# BEFORE: More examples – Number diagnostics

This is one of three numeracy resources that we mentioned earlier in Collection 3. You can download it here if you need to.

You’ve already seen our versions of the number diagnostic questions and the attitude questions. But if you want to have a look at the originals, the details are below.

#### Number Attitude self-assessment

• We talked about how to use the attitude survey and self-assessment earlier.
• You can see the originals on page 96 and read an explanation on page 9.
• Using a self-assessment like this gives you useful data on learner confidence. This is something that can change over the short term. So it’s useful to measure it in some way.

#### Number diagnostic questions

• You’ve seen half of these already. We showed you diagnostic questions for the “knowledge progressions”. The reason for this is that they’re easier and faster to administer.
• But you might also want to have a look at the diagnostic questions for each of the three “strategy” progressions. These are more interesting, but they are also more time consuming to use.
• You can find everything between pages 10 to 15.

#### Examples of contextualised number diagnostic questions

• On pages 90 to 93, you can find some more examples of contextualised number diagnostics.
• Page 90 looks at a budgeting scenario and covers number sequence, additive, and multiplicative strategies.
• Page 91 looks at number knowledge required to understand data presented in a newspaper article on a medical condition. This is interesting because it’s a set of reading comprehension questions. But you need to understand the maths involved to answer the questions.
• Page 93 also looks a number knowledge in the context of a newspaper article but from a different context. This time the context is data relating to violence against police.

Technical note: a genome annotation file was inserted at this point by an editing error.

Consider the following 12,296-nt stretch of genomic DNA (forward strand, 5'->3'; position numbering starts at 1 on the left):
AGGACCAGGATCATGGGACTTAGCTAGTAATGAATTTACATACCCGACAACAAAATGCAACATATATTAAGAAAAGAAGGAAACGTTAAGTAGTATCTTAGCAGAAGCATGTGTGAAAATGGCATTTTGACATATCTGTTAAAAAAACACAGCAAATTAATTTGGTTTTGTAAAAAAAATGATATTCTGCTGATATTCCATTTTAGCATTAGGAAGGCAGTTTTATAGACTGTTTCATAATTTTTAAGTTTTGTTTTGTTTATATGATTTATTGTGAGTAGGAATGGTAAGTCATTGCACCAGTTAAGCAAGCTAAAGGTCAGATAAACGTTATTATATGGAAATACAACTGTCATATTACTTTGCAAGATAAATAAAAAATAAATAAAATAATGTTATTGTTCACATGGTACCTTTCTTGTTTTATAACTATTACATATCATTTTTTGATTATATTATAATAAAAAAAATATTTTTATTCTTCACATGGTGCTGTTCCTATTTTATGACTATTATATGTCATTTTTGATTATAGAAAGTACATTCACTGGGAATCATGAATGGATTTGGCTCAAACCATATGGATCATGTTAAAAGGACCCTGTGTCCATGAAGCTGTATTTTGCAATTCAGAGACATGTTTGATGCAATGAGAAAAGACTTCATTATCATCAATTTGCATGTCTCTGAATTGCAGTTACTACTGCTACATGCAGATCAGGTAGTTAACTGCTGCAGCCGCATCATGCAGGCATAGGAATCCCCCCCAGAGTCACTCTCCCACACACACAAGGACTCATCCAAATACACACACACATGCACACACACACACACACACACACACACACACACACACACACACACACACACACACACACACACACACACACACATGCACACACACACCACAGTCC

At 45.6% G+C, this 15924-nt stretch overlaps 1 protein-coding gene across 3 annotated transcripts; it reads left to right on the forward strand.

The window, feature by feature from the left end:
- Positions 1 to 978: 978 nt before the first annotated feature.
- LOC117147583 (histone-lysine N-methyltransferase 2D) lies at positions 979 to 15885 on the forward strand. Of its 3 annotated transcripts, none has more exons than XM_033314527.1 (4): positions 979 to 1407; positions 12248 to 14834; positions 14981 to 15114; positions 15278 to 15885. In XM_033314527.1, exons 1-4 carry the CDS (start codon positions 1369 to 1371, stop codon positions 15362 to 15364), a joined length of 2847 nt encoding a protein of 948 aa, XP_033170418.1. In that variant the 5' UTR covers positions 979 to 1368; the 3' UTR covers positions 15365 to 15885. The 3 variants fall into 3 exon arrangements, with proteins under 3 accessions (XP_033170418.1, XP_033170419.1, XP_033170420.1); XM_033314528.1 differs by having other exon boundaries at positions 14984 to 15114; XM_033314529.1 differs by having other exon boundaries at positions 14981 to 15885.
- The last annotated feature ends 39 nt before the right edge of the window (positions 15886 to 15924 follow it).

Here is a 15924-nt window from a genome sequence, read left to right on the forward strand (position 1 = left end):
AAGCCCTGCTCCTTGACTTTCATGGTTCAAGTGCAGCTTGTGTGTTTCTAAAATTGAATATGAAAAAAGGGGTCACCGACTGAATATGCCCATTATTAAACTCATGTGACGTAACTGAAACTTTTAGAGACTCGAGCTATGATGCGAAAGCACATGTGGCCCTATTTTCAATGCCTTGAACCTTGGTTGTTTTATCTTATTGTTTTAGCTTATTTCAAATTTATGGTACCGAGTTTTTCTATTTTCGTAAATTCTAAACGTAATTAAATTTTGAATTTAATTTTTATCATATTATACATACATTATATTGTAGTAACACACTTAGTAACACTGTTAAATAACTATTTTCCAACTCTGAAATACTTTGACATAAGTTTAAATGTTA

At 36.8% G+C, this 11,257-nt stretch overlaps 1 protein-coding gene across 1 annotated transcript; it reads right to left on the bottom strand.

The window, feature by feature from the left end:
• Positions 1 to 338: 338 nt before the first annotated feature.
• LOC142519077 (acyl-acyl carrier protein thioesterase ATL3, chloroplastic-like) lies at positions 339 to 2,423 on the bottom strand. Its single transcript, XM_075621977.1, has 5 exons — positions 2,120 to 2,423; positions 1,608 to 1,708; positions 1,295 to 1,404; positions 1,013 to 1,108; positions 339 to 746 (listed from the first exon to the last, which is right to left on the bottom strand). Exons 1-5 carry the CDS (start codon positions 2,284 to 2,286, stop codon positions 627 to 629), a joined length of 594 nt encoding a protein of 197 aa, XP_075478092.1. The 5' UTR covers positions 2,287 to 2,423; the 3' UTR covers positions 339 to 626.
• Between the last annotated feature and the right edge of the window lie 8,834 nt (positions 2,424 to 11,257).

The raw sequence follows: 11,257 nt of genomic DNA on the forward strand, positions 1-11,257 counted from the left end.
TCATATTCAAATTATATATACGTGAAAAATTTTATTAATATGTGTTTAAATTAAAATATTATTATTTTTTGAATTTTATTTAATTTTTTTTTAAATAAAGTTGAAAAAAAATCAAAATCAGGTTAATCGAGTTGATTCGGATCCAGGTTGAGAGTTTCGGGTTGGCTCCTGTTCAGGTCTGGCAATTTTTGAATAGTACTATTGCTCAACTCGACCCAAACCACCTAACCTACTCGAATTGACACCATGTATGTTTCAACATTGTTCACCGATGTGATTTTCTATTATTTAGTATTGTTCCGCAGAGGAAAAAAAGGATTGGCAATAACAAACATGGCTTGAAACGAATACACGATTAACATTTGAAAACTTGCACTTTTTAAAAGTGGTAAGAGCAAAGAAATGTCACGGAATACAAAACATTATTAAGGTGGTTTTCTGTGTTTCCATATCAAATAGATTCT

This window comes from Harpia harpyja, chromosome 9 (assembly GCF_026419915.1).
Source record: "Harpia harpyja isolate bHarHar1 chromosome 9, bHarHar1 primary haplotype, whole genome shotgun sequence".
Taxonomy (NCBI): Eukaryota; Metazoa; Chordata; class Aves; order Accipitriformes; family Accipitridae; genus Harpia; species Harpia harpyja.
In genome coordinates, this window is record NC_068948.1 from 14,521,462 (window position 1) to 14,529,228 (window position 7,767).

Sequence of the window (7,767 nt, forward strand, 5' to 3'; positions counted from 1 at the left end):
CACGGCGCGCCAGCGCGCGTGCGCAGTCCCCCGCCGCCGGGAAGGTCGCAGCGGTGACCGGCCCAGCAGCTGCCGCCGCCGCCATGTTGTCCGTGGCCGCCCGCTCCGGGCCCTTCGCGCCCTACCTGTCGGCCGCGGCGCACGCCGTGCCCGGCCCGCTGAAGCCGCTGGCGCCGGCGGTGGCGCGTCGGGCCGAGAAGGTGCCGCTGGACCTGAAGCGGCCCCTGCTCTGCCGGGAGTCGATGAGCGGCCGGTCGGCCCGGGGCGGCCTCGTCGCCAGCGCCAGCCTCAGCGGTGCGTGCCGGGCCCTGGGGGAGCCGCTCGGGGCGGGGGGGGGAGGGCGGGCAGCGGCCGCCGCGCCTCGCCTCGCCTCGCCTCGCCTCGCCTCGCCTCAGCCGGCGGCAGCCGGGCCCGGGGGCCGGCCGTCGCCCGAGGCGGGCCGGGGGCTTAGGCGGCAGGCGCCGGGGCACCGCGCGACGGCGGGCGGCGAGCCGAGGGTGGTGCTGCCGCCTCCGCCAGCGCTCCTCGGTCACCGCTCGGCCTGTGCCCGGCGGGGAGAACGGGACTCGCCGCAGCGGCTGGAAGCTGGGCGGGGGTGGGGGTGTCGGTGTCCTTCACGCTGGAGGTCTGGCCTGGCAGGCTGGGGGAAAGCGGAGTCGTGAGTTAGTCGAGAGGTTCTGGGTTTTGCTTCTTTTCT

# Other there other numeracy diagnostic assessments I can look at?

Yes, there are. But first, let’s figure out where you’re up to and what you need to do.

You may already have a good idea of what you want to do for your contextualised numeracy diagnostic. If you do, you should get on with it now.

• Skip this section if you already know what you are doing for your contextualised numeracy diagnostic.

But if you’re unsure, there are at least two things you can do to move forwards.

One is to see if you can adapt something from one of the scenarios that we discussed earlier.

The other is to carry on here. This may also be because you may wish to tackle other specific numeracy skills that we haven’t discussed.

If you’re still looking for ideas, the supporting resources for the Learning Progressions contain a range of different diagnostic assessments that you could use for ideas or modify to suit your context.

If you’re still looking for ideas, here is a range of more generic diagnostic assessments that you could contextualise for your own purposes.

Up next: we’ll point you to other diagnostic assessments for these strands:

• Teaching adults to make sense of number to solve problems
• Reason statistically
• Measure and interpret shape and space.

# BEFORE: Number facts diagnostic assessment

Here are some generic questions you can use or adapt for place value. You can download a word doc version of this here.

# Number facts

Go to the next question if you are not sure how to answer.

1. 2 + 3 = _______________
2. 10 – 6 = _______________
3. 50 + 7 = _______________
4. 9 + 9 = _______________
5. 13 – 7 = _______________
6. 6 x 4 = _______________
7. 8 x 7 = _______________
8. 27 ÷ 3 = _______________
9. 200 x 80 = _______________
10. 5 million ÷ 10 = _______________
11. 2³ = _______________
12. What is ¾ as a %? _______________
13. Write all the numbers (factors) that fit into both 18 and 30 have in common?

____________________________

# BEFORE: Place value diagnostic assessment

Here are some generic questions you can use or adapt for place value. You can download a word doc version of this here.

Place Value
Go to the next question if you are not sure how to answer.

1. A CD player costs \$80. How many \$10 notes do you need to pay for it?______________
2. A TV costs \$470. How many \$10 notes do you need to pay for it? _______________
3. A car costs \$45 400. How many \$100 notes do you need to pay for it? _______________